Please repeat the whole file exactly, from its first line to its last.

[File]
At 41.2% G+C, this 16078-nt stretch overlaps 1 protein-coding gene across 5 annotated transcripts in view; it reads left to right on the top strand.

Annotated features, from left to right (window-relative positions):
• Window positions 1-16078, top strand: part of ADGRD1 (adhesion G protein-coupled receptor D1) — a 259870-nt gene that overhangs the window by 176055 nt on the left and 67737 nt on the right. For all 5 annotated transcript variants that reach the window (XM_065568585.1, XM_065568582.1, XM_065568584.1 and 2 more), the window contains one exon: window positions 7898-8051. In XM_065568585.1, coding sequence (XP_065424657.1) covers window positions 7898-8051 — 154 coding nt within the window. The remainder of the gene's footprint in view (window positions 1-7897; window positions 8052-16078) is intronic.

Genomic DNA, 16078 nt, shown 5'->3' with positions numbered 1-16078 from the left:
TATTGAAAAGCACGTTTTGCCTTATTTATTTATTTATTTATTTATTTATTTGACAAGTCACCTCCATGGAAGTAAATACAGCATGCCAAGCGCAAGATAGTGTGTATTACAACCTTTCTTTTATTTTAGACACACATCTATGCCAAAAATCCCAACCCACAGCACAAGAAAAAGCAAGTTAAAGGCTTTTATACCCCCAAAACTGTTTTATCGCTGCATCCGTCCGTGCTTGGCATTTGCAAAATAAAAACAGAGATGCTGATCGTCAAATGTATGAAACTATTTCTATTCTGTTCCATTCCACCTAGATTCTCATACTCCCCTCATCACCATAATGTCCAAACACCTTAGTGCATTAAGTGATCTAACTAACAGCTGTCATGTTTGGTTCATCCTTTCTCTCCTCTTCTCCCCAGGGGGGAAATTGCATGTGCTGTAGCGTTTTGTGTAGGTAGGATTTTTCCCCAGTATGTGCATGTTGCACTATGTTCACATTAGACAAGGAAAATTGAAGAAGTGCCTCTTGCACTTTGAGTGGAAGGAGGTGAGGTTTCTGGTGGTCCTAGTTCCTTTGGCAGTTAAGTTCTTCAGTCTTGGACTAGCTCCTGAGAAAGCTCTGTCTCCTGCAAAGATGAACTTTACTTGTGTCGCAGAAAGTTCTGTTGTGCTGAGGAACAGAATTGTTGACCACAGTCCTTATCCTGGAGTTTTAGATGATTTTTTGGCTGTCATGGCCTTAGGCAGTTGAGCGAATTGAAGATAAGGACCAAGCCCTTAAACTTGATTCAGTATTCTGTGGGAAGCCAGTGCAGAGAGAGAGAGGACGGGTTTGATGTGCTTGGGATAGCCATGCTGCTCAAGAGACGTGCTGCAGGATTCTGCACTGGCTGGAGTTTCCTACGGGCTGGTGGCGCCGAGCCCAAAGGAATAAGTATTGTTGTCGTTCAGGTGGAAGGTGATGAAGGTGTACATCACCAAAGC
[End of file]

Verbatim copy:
At 41.2% G+C, this 16078-nt stretch overlaps 1 protein-coding gene across 5 annotated transcripts in view; it reads left to right on the top strand.

Annotated features, from left to right (window-relative positions):
• Window positions 1-16078, top strand: part of ADGRD1 (adhesion G protein-coupled receptor D1) — a 259870-nt gene that overhangs the window by 176055 nt on the left and 67737 nt on the right. For all 5 annotated transcript variants that reach the window (XM_065568585.1, XM_065568582.1, XM_065568584.1 and 2 more), the window contains one exon: window positions 7898-8051. In XM_065568585.1, coding sequence (XP_065424657.1) covers window positions 7898-8051 — 154 coding nt within the window. The remainder of the gene's footprint in view (window positions 1-7897; window positions 8052-16078) is intronic.

Genomic DNA, 16078 nt, shown 5'->3' with positions numbered 1-16078 from the left:
TATTGAAAAGCACGTTTTGCCTTATTTATTTATTTATTTATTTATTTATTTGACAAGTCACCTCCATGGAAGTAAATACAGCATGCCAAGCGCAAGATAGTGTGTATTACAACCTTTCTTTTATTTTAGACACACATCTATGCCAAAAATCCCAACCCACAGCACAAGAAAAAGCAAGTTAAAGGCTTTTATACCCCCAAAACTGTTTTATCGCTGCATCCGTCCGTGCTTGGCATTTGCAAAATAAAAACAGAGATGCTGATCGTCAAATGTATGAAACTATTTCTATTCTGTTCCATTCCACCTAGATTCTCATACTCCCCTCATCACCATAATGTCCAAACACCTTAGTGCATTAAGTGATCTAACTAACAGCTGTCATGTTTGGTTCATCCTTTCTCTCCTCTTCTCCCCAGGGGGGAAATTGCATGTGCTGTAGCGTTTTGTGTAGGTAGGATTTTTCCCCAGTATGTGCATGTTGCACTATGTTCACATTAGACAAGGAAAATTGAAGAAGTGCCTCTTGCACTTTGAGTGGAAGGAGGTGAGGTTTCTGGTGGTCCTAGTTCCTTTGGCAGTTAAGTTCTTCAGTCTTGGACTAGCTCCTGAGAAAGCTCTGTCTCCTGCAAAGATGAACTTTACTTGTGTCGCAGAAAGTTCTGTTGTGCTGAGGAACAGAATTGTTGACCACAGTCCTTATCCTGGAGTTTTAGATGATTTTTTGGCTGTCATGGCCTTAGGCAGTTGAGCGAATTGAAGATAAGGACCAAGCCCTTAAACTTGATTCAGTATTCTGTGGGAAGCCAGTGCAGAGAGAGAGAGGACGGGTTTGATGTGCTTGGGATAGCCATGCTGCTCAAGAGACGTGCTGCAGGATTCTGCACTGGCTGGAGTTTCCTACGGGCTGGTGGCGCCGAGCCCAAAGGAATAAGTATTGTTGTCGTTCAGGTGGAAGGTGATGAAGGTGTACATCACCAAAGC